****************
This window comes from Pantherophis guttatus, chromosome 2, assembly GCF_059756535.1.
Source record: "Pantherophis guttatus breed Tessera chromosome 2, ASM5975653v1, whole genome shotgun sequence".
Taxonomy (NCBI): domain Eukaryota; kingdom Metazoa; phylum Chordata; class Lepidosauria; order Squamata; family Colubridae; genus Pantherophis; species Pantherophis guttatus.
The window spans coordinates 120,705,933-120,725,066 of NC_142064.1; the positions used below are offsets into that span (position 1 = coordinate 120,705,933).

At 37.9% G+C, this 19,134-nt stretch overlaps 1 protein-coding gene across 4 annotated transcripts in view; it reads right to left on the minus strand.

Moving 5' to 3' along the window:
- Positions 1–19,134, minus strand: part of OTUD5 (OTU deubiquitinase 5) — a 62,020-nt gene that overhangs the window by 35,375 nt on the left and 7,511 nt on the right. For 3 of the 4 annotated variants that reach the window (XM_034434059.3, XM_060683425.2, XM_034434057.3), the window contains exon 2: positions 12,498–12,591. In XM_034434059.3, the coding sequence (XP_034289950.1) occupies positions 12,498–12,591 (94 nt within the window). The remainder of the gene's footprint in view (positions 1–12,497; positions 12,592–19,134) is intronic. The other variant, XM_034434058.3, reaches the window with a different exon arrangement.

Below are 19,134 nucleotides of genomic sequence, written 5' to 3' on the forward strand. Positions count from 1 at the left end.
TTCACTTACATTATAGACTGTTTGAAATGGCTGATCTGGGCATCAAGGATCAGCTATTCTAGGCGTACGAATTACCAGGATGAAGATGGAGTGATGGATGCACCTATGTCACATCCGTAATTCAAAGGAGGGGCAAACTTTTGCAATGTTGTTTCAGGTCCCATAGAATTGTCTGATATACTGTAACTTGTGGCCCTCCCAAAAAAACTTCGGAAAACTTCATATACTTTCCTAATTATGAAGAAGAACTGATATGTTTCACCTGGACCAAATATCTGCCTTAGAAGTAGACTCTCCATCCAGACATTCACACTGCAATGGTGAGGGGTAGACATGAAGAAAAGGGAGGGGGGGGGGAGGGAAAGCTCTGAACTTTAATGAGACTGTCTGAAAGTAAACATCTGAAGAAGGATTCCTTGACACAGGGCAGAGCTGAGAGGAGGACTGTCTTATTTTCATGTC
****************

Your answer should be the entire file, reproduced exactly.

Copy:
This window comes from Pantherophis guttatus, chromosome 2, assembly GCF_059756535.1.
Source record: "Pantherophis guttatus breed Tessera chromosome 2, ASM5975653v1, whole genome shotgun sequence".
Taxonomy (NCBI): domain Eukaryota; kingdom Metazoa; phylum Chordata; class Lepidosauria; order Squamata; family Colubridae; genus Pantherophis; species Pantherophis guttatus.
The window spans coordinates 120,705,933-120,725,066 of NC_142064.1; the positions used below are offsets into that span (position 1 = coordinate 120,705,933).

At 37.9% G+C, this 19,134-nt stretch overlaps 1 protein-coding gene across 4 annotated transcripts in view; it reads right to left on the minus strand.

Moving 5' to 3' along the window:
- Positions 1–19,134, minus strand: part of OTUD5 (OTU deubiquitinase 5) — a 62,020-nt gene that overhangs the window by 35,375 nt on the left and 7,511 nt on the right. For 3 of the 4 annotated variants that reach the window (XM_034434059.3, XM_060683425.2, XM_034434057.3), the window contains exon 2: positions 12,498–12,591. In XM_034434059.3, the coding sequence (XP_034289950.1) occupies positions 12,498–12,591 (94 nt within the window). The remainder of the gene's footprint in view (positions 1–12,497; positions 12,592–19,134) is intronic. The other variant, XM_034434058.3, reaches the window with a different exon arrangement.

Below are 19,134 nucleotides of genomic sequence, written 5' to 3' on the forward strand. Positions count from 1 at the left end.
TTCACTTACATTATAGACTGTTTGAAATGGCTGATCTGGGCATCAAGGATCAGCTATTCTAGGCGTACGAATTACCAGGATGAAGATGGAGTGATGGATGCACCTATGTCACATCCGTAATTCAAAGGAGGGGCAAACTTTTGCAATGTTGTTTCAGGTCCCATAGAATTGTCTGATATACTGTAACTTGTGGCCCTCCCAAAAAAACTTCGGAAAACTTCATATACTTTCCTAATTATGAAGAAGAACTGATATGTTTCACCTGGACCAAATATCTGCCTTAGAAGTAGACTCTCCATCCAGACATTCACACTGCAATGGTGAGGGGTAGACATGAAGAAAAGGGAGGGGGGGGGGAGGGAAAGCTCTGAACTTTAATGAGACTGTCTGAAAGTAAACATCTGAAGAAGGATTCCTTGACACAGGGCAGAGCTGAGAGGAGGACTGTCTTATTTTCATGTC